3. SMART Makes Five New Product Announcements
SMART Technologies announced two new interactive whiteboards, new interactive pen displays, an upgrade to Bridgit conferencing software and GoWire, an auto-launch cable.
The new interactive whiteboards are the SMART Board 600i and 690. The 600i combines the SMART whiteboard with a new Unifi projector with built-in audio. The projector mounts on the wall above the whiteboard so it stays out of the way of the presenter. It has Vikuiti Super Close Projection technology with XGA resolution so it gives a nice short throw distance. The 690 is the largest screen size available from SMART, with a 94-inch surface and 16:9 aspect ratio.
The Sympodium UD350 and ID370 interactive pen displays lets a presenter touch the battery-free tethered pen to the LCD screen to launch and control applications on a SMART interactive whiteboard. The new models have a bezel-less writing surface, two high-speed USB hubs and the latest SMART Board software. The ID350 has a 15-inch display and the ID370 a 17-inch displays.
SMART's Bridgit 3.1 conferencing software now lets Mac users participate in web conferences, and the GoWire auto-launch cable lets users get full access to SMART Board software without having to install the software on the computer. The GoWire is a software-enabled, USB cable that automatically launches the software upon connection to a computer.
4. Biamp Introduces Two New Conferencing Products at Infocomm
The perfect solution for small and medium sized projects that require audio and/or videoconferencing. The Biamp NEXIA TC is a digital signal processor intended for a variety of teleconferencing applications. It includes 8 wide-band AEC mic/line inputs, 2 standard mic/line inputs, 4 mic/line outputs, and a telephone interface.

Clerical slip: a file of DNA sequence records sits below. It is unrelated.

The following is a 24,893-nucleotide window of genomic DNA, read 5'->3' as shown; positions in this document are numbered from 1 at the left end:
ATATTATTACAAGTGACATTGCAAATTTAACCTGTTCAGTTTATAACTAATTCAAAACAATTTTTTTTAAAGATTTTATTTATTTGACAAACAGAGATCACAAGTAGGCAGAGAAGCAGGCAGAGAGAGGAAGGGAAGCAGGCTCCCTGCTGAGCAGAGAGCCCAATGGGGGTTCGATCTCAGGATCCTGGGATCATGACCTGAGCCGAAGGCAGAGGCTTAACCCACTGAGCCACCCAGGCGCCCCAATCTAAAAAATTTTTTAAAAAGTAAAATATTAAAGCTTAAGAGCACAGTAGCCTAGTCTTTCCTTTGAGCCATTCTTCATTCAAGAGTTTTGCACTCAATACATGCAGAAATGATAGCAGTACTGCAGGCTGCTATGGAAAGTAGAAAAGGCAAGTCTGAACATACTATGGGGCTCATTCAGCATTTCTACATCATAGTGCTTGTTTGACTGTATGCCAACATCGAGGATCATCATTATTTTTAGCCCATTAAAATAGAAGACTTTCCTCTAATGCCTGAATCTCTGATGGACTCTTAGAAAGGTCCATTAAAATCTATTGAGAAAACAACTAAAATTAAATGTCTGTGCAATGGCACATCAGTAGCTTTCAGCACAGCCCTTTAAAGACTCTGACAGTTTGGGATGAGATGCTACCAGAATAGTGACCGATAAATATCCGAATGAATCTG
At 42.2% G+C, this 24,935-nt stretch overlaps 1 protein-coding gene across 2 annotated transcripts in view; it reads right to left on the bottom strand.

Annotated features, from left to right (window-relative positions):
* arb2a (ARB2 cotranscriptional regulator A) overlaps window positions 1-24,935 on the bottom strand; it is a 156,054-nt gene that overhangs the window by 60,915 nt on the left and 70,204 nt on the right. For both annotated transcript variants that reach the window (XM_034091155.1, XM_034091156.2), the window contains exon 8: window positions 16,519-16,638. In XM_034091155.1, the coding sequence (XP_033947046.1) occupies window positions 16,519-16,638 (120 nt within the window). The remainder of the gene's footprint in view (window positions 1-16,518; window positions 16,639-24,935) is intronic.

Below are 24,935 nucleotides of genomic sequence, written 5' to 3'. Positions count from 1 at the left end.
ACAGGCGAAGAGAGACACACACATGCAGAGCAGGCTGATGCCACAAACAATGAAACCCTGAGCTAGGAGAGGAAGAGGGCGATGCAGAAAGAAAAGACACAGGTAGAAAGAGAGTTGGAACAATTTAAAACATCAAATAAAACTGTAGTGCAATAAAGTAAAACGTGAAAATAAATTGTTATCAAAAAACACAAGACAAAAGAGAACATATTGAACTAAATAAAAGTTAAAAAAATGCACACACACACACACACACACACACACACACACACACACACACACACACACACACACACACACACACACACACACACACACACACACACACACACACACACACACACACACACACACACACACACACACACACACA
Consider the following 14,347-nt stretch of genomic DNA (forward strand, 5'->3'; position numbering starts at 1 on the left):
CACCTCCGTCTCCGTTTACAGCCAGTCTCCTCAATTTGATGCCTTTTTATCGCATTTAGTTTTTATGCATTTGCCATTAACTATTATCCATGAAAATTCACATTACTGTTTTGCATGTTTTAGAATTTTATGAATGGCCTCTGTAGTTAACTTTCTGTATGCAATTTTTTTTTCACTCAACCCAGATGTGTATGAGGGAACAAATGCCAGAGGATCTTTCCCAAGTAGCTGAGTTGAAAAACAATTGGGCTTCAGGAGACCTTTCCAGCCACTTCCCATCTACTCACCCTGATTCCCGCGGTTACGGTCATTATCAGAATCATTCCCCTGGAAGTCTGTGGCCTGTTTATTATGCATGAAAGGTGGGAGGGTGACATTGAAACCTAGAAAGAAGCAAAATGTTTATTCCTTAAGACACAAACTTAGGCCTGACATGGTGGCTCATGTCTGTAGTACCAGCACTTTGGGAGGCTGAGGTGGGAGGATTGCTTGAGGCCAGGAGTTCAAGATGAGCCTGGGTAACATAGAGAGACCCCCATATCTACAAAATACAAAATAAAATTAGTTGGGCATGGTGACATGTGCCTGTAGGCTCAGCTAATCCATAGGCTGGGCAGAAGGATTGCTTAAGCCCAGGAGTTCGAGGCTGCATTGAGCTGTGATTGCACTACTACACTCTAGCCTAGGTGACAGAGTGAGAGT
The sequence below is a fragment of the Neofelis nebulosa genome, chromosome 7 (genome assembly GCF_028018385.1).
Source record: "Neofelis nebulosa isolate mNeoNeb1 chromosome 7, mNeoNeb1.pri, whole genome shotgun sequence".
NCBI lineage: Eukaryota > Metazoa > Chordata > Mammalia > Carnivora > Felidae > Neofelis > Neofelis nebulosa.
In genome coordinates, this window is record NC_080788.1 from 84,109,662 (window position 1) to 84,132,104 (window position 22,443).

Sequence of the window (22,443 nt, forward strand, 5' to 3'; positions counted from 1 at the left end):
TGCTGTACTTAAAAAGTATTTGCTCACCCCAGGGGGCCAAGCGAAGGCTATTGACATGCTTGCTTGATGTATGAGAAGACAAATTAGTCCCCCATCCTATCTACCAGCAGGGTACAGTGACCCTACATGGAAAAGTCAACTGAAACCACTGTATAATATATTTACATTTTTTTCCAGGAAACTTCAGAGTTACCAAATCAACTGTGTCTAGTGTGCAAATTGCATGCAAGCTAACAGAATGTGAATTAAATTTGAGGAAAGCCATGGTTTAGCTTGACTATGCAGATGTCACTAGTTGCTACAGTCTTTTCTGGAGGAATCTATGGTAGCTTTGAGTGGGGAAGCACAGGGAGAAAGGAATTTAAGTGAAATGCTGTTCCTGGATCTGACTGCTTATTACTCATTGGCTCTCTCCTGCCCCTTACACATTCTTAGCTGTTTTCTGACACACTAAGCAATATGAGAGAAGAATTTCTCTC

The Biamp NEXIA VC is a digital signal processor intended for videoconferencing applications. It includes 8 wide-band AEC mic/line inputs, 2 standard mic/line inputs, 4 mic/line outputs, and a codec interface.
Both the NEXIA TC and NEXIA VC have a broad selection of audio components, routing options, and signal processing. The internal system design is completely programmer definable and can be controlled via dedicated software screens, RS-232 control systems and a variety of optional remote controls. Multi-unit NEXIA systems can be created utilizing Ethernet and NexLink digital audio linking.
5. Mitsubishi Announces Commercial LCD Monitors
The new LDT321V and LDT371V (32" and 37" diagonal) LCD monitors from Mitsubishi are designed specifically for video display in the digital signage market. Interestingly, these monitors come with their own scheduling controls for easy planning for on/off, presentation timing, image changeovers and more. Accessing menus and controlling information is done through the RS232 connector.
The LDT321V and LDT371V will be available in August and June respectively.
6. Westinghouse Digital and Almo Target ProAV Market
Westinghouse Digital Electronics and Almo Corp. announced an expansion of their strategic distribution agreement to include the Pro AV market, targeting the system integrator and digital signage channels.
The limited Westinghouse rollout at Almo in Q3 includes 27-, 32- and 42-inch Professional LCD monitors. The RS232 connector will be built into the displays' boards, along with additional hardware and software, letting system integrators and content providers deliver and control specific content.